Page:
Many recruiters don’t read. Most of them don’t write. Fear not. The Career XRoads 2015 Mystery Job Seeker Survey doesn’t indict our educational systems; rather, it highlights basic failings endemic to corporate recruiting.
The study, featuring the fictional job seeker Frank N. Stein, found that many major employers do not carefully read or review resumes – that is, the rare times they take the time to read them at all. Too many of the world’s biggest brands and most reputable businesses still treat candidates like The Invisible Man.
The fact that a staggering half dozen recruiters actually followed up with personalized communications prompting Stein on next steps is truly horrifying. That’s right. Six recruiters in our relatively small sample, supposedly the top talent for finding top talent at some of the world’s top brands, actually expressed enough interest in a candidate named “Frank N. Stein” to call him back without noting that he is fairly obviously a completely fictional job seeker.
It is worth noting that this year’s study presented Stein as a somewhat unusual candidate, with what should have been more than enough blatant red flags and obvious reveals on that resume to give any recruiter pause. For example, we put Mr. Stein on a six month, self-imposed bicycling sabbatical as his most recent relevant experience before beginning his current job search.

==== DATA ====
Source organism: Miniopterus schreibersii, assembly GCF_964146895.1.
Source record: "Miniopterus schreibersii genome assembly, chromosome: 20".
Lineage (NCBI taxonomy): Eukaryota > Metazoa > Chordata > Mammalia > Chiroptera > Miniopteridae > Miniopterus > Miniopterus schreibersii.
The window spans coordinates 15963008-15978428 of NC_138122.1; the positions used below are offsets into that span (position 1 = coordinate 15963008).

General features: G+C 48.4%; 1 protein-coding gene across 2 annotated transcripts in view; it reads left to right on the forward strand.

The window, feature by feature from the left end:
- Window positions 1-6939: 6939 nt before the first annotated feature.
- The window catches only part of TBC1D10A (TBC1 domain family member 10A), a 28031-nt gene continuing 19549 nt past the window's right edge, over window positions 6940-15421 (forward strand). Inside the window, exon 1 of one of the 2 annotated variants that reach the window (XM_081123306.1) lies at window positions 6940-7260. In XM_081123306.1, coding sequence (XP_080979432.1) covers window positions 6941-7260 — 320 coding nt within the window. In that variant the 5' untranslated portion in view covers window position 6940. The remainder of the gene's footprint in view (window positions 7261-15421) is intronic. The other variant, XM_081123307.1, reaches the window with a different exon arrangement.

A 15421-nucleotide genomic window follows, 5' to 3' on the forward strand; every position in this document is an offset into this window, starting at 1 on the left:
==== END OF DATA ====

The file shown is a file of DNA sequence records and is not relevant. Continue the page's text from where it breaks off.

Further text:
The Candidate Experience Monster Is Alive. Alive!
Of the hundreds of positions at dozens of employers for which Stein threw his resume into the ring, only two – count ’em, two! – recruiters saw through the ruse. To be sure, we give the companies who even took the time to respond in the first place, such as health health services provider WellStar, credit for responding in the first place. At least they provided some kind of closure to Stein’s narrative. Most of the time, our fictional candidate never heard back at all.
We create a fictional job seeker with a fictional resume. Then we submit that resume to companies on Fortune’s 100 Best Places To Work List. Then we sit back and wait for what happens next after we apply for jobs at such industry stalwarts as Google, Deloitte, Wegmans, Goldman Sachs and LL Bean, all considered models for consistently defining the leading edge of recruiting and HR best practices.
What these companies do in HR influences countless employers – and workers – all over the world. We engage professional recruiters as unwitting volunteers in our annual experiment – and in the actual processing and analysis of the data itself. There are many Frank N. Steins in our talent laboratory. Based on their own real world experiences, these recruiters answer a dozen survey questions, provide some additional remarks and comments and provide a practitioner’s point of view to our candidate creation experiment.
The Mystery Job Seeker Survey is designed to gauge the ease and efficiency by which candidates can access information about an employer online or apply for an open position via the company’s own career sites. We do not rank these websites in any way; rather, we believe the information more or less speaks for itself. Job seekers aren’t stupid. They can pretty easily discern the good from the not so hot, just like companies.
Weird Science: The Mystery Job Seeker Survey by The Numbers.
It’s those companies that Career XRoads primarily focuses on because it’s these sites that remain the most common entry point for sending resumes to recruiters, the destination that determines whether or not a passive seeker will become an active applicant. Given the explosive growth of mobile applications in the job search process, though, that may change.
The most cutting edge firms, of course, have steadily added resources to keep pace with this trend.
Here’s the 2015 Mystery Job Seeker Report By The Numbers.